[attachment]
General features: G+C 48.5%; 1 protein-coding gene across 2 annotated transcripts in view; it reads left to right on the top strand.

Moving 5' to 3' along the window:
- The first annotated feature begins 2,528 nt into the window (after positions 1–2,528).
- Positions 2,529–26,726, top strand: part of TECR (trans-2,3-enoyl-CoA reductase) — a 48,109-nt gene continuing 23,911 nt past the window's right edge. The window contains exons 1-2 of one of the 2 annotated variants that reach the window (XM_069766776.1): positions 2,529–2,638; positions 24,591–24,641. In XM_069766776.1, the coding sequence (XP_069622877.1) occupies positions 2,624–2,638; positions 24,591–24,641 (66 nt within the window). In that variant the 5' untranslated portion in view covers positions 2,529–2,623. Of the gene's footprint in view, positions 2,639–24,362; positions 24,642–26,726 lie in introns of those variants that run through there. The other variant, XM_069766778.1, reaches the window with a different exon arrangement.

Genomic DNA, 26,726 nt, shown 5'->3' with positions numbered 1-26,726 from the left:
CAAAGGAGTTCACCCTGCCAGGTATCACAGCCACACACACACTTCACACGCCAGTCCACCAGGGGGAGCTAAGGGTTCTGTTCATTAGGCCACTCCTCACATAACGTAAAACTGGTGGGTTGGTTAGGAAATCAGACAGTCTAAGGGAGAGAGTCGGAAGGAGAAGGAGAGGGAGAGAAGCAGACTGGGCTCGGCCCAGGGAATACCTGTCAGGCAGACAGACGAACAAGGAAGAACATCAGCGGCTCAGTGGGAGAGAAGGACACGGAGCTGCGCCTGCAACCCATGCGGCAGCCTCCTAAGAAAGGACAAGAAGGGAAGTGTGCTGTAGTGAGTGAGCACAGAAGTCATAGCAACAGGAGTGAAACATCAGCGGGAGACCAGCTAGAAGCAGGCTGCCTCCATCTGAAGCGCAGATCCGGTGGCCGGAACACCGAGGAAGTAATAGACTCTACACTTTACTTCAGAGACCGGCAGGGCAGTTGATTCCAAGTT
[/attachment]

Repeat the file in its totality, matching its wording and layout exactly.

General features: G+C 48.5%; 1 protein-coding gene across 2 annotated transcripts in view; it reads left to right on the top strand.

Moving 5' to 3' along the window:
- The first annotated feature begins 2,528 nt into the window (after positions 1–2,528).
- Positions 2,529–26,726, top strand: part of TECR (trans-2,3-enoyl-CoA reductase) — a 48,109-nt gene continuing 23,911 nt past the window's right edge. The window contains exons 1-2 of one of the 2 annotated variants that reach the window (XM_069766776.1): positions 2,529–2,638; positions 24,591–24,641. In XM_069766776.1, the coding sequence (XP_069622877.1) occupies positions 2,624–2,638; positions 24,591–24,641 (66 nt within the window). In that variant the 5' untranslated portion in view covers positions 2,529–2,623. Of the gene's footprint in view, positions 2,639–24,362; positions 24,642–26,726 lie in introns of those variants that run through there. The other variant, XM_069766778.1, reaches the window with a different exon arrangement.

Genomic DNA, 26,726 nt, shown 5'->3' with positions numbered 1-26,726 from the left:
CAAAGGAGTTCACCCTGCCAGGTATCACAGCCACACACACACTTCACACGCCAGTCCACCAGGGGGAGCTAAGGGTTCTGTTCATTAGGCCACTCCTCACATAACGTAAAACTGGTGGGTTGGTTAGGAAATCAGACAGTCTAAGGGAGAGAGTCGGAAGGAGAAGGAGAGGGAGAGAAGCAGACTGGGCTCGGCCCAGGGAATACCTGTCAGGCAGACAGACGAACAAGGAAGAACATCAGCGGCTCAGTGGGAGAGAAGGACACGGAGCTGCGCCTGCAACCCATGCGGCAGCCTCCTAAGAAAGGACAAGAAGGGAAGTGTGCTGTAGTGAGTGAGCACAGAAGTCATAGCAACAGGAGTGAAACATCAGCGGGAGACCAGCTAGAAGCAGGCTGCCTCCATCTGAAGCGCAGATCCGGTGGCCGGAACACCGAGGAAGTAATAGACTCTACACTTTACTTCAGAGACCGGCAGGGCAGTTGATTCCAAGTT